The correlations elimination process 450 can be initiated by generating possible correlations for faces (452). In general, correlating faces can include extracting features associated with an image that potentially identify a face. The features can then be compared to features of other faces to identify which faces likely correspond to the same person. In specific, correlating can include giving a same face key (e.g., unique identifier) to two or more faces. Potentially each face having the same face key corresponds to the same individual. A group of faces having the same face key can be referred to as a bucket. Correlating also can include giving an image key to each face to identify the originating image for the face.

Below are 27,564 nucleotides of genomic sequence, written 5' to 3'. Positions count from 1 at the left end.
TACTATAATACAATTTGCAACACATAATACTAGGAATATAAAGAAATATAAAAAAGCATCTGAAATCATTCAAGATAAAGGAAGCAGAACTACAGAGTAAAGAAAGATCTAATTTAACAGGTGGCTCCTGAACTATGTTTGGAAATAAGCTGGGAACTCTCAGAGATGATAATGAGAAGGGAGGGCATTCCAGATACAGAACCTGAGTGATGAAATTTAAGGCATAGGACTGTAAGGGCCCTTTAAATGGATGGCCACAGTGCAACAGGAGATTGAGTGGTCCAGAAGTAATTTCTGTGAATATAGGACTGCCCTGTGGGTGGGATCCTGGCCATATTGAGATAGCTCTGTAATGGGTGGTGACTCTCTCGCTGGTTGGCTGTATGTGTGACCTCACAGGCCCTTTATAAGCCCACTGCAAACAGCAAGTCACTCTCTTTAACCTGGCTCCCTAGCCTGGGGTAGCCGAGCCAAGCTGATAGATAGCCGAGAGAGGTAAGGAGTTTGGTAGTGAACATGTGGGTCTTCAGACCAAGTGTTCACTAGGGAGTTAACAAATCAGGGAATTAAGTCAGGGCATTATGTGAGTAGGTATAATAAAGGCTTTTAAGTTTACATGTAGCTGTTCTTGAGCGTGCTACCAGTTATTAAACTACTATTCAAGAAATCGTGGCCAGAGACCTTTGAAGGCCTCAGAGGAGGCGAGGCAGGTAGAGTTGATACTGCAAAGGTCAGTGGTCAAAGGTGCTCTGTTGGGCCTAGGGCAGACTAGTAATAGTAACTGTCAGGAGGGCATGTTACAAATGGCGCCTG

The possible correlations can be examined (454). Examining correlations can include comparing identifiers, such as face keys and image keys. Examination can result in discovering unlikely correlations. In some implementations, possible correlations can be generated on a per-image basis. Doing so can allow invalid or unlikely correlations to be eliminated before buckets are updated. Further, by performing the correlation process on a per-image basis, all matching scores for the faces included in an image can be generated and evaluated before the best match or matches are selected to form correlations. For example, the correlation scores for each potential match can be evaluated and the highest correlation score can be selected. Additionally, image keys can be evaluated before forming a correlation to verify that faces from different images are being correlated. As a result, the process can prevent forming a correlation between two or more faces included in one image and a single face included in a separate image.